Oil and Gas pipelines

Oil and Gas Services and Budget 2021

April 29, 2021

Oil and Gas Services and Budget 2021

Synopsis
5 Minute Read

The 2021 Federal Budget delivered numerous announcements that may impact the oil and gas services sector. Find out what the changes mean for you and your business.

The Federal Government tabled its first budget more than two years on April19, 2021, a meaty 725 pages directed at managing the ongoing economic effects of COVID and transitioning to recovery.

Recovery is a hopeful word yet for Canadian oil, seeing prices creep back to $45 US per barrel plus (Western Canada Select trading), after sinking to $3.50/bbl last year. There is some optimism not seen for a while in Canada, with hopes that price will continue to sustainably climb. And while there were no major budgetary or tax changes with immediate affect the oil and gas service sector announced in the 2021 Budget, there are some targeted opportunities and challenges within the budget that may assist - or restrict - activities for some operations following spring breakup, when drilling activities traditionally increase.

Extension of Canada Emergency Wage Subsidy (CEWS) and Canada Emergency Rental Subsidy (CERS)

The Budget proposes to extend the Canada Emergency Wage Subsidy, and the Canada Emergency Rent Subsidy (including the Lockdown Support) from June to September 25, 2021. The subsidies will phase out over that period, but may still provide help to businesses trying to manage cash flow while they recapitalize. Further, the budget offers the authority for the government to add additional periods potentially extending to November 20, 2021.

Canada Recovering Hiring Benefit (CRHB)

This new subsidy would be available to certain qualifying employers as an alternative to CEWS for the periods of June 6, 2021 to November 20, 2021. The benefit would provide a subsidy of up to half of incremental increases in remuneration paid to employees in the period for qualifying employers. 

Immediate Deduction

Eligible property acquired by Canadian controlled private corporations (shares among associated groups) on or after budget day and prior to January 1, 2024, are available for an immediate deduction or tax purposes on up to the first $1.5 million of expenditure. This could include functions of equipment, vehicles, earthmoving equipment, large trucks, etc. that would be included in classes 8, 10, 16, 38, and others.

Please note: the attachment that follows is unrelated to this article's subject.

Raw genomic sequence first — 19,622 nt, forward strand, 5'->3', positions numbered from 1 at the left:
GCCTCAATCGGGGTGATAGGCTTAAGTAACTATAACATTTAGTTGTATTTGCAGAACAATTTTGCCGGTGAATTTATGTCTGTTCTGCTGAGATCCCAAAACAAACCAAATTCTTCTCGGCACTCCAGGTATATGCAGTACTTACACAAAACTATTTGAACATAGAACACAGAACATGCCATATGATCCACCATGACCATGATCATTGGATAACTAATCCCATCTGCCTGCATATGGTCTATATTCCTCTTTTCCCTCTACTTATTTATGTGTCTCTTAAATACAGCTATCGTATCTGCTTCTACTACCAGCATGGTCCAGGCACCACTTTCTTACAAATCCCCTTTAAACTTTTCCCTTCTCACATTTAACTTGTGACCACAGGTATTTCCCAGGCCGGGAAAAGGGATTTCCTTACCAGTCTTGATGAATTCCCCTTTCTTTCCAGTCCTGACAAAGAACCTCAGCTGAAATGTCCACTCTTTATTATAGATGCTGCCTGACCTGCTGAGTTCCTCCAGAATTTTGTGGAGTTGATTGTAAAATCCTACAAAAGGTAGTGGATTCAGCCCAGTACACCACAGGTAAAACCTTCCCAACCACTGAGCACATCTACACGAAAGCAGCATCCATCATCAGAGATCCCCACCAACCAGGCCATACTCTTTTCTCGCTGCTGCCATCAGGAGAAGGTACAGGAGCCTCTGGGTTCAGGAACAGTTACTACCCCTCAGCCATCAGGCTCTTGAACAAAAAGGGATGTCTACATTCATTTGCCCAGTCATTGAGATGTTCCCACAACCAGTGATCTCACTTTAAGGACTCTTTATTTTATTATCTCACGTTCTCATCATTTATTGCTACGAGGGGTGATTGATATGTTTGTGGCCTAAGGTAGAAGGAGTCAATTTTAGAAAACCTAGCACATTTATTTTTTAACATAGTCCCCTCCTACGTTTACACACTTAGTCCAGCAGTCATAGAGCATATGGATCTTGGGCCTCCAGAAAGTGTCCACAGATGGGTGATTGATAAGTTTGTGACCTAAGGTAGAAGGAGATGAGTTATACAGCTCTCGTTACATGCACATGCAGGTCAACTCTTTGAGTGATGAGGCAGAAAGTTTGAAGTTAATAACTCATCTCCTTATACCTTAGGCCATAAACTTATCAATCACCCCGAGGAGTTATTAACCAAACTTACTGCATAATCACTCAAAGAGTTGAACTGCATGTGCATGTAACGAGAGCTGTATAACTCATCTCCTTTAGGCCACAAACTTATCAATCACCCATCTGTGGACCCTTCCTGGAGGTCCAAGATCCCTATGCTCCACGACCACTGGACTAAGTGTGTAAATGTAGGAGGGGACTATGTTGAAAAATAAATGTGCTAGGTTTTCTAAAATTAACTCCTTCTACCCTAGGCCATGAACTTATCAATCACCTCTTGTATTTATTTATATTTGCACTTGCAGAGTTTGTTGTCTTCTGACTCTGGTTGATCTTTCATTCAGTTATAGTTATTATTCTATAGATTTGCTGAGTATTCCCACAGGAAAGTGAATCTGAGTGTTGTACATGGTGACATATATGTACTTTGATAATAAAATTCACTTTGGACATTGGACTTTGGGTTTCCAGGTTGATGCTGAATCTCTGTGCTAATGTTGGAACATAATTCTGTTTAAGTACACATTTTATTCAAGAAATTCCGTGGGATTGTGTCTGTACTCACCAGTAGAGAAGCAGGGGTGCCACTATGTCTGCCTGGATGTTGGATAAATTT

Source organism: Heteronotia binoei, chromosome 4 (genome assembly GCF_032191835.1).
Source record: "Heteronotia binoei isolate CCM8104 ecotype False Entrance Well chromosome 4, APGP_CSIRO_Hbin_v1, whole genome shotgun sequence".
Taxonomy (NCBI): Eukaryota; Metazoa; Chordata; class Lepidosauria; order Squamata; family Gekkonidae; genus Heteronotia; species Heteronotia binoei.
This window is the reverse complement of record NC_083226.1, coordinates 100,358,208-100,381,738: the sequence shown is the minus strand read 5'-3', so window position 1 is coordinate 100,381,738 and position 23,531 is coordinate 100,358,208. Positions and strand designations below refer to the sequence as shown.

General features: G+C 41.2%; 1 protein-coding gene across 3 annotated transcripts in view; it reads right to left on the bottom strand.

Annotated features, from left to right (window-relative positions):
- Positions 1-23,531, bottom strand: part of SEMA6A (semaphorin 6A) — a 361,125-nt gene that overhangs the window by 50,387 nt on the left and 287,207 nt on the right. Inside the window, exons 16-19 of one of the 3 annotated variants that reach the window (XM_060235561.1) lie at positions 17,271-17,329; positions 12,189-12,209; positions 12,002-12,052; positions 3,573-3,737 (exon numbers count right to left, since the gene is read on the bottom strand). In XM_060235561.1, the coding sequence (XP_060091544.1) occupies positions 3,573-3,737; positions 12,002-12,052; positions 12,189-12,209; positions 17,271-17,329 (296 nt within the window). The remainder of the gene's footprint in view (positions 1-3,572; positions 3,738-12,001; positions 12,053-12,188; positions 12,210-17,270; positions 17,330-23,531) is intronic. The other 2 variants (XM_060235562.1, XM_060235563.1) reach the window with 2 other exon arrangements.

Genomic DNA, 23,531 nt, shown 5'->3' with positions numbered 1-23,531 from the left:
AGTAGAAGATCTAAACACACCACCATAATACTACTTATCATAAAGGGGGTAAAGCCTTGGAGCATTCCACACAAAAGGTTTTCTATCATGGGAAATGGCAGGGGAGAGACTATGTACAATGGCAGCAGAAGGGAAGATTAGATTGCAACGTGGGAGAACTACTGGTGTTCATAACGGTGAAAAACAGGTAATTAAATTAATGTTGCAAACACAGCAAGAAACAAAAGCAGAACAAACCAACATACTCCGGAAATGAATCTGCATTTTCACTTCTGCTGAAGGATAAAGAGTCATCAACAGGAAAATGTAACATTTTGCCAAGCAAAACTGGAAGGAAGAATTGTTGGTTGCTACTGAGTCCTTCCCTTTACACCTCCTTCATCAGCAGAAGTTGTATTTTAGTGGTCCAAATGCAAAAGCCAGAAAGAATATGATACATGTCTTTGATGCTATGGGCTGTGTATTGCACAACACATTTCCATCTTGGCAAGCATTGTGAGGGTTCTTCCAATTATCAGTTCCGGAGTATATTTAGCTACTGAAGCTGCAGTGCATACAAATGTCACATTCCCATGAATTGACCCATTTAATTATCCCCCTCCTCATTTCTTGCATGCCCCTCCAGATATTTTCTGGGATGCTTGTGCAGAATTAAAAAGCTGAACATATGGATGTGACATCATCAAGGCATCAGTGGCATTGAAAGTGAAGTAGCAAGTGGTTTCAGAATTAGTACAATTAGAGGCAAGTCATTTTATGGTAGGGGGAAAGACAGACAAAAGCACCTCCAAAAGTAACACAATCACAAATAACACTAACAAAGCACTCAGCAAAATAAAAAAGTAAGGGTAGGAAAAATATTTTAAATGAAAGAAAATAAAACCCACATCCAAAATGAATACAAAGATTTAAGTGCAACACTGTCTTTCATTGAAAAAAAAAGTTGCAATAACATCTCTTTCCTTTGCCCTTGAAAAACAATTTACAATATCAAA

These changes specifically exclude capital cost allowance (CCA) classes 1 to 6, 14.1, 17, 47, 49 and 51, which would exclude buildings and parking lots, goodwill, some pipelines and related facilities. While this simply accelerates a deduction that would have otherwise been available, it may offset some costs of recapitalization or expansion. There are requirements for the acquisition related to “available for use” and acquisitions must not be from persons not at arm’s length.

Other CCA Measures – Clean Energy Equipment

To modernize the classes for energy conservation and clean generation, certain classes of property are being redefined to qualify for accelerated write off of up to 50 percent. These include investment in clean energy products, but also exclude a greater selection of generating equipment that rely on fossil fuels for co-generation.

Reduced Tax Rates for Zero Emission Technology Manufacturers

Qualifying corporate taxpayers can qualify for an up to 50-percent deduction in their federal tax rate from 2022 through 2028 and then phased back to existing rates by 2032. There are measures of qualification for the activities that need to be met, and considerations to the application where a company may have had income applicable at both the small business tax rate of nine percent and the general corporate rate of 15 percent.

Interest Deduction Limitations

The Budget also proposed to introduce rules limiting the amount of interest expense deductible in a period. The limitation will be proportionate to a businesses EBIDTA, starting at a 40-percent limitation on January 1, 2023 and reducing to 30 percent for all years beginning after December 31, 2023. Generally, EBITDA is a corporation’s taxable income before taking into account interest expense, interest income and income tax, and deductions for depreciation and amortization.

This limitation will apply to corporations, trusts, partnerships and canadian branches of non-resident taxpayers. There is no grandfathering of existing loans, though there are some exceptions for CCPC’s with less than $15 million of taxable capital in the associated group, or where the aggregate net interest is less than $250,000. 

The denied interest will be available for carry forward for up to 20 years, or back for up to three years. 

There are other proposals worthy of analysis, but without obvious effect to the sector as a whole:

  • Luxury tax on new cars, boats, planes, etc.;
  • $15 / hour minimum wage federally.
  • Consultations for proposals to mandatory tax disclosures on certain transactions or uncertain tax treatments.
  • Tax on vacant properties owned by non residents;
  • Updates to GST as it relates to e-Commerce;
  • Updates to personal credits and expansion of disability credits application.

MNP will provide more information as proposals are released by the federal government.

Contact your local MNP Tax Advisor

For more information on how the 2021 Budget proposed changes to oil and gas might impact you or your business, contact your local MNP Tax Advisor.

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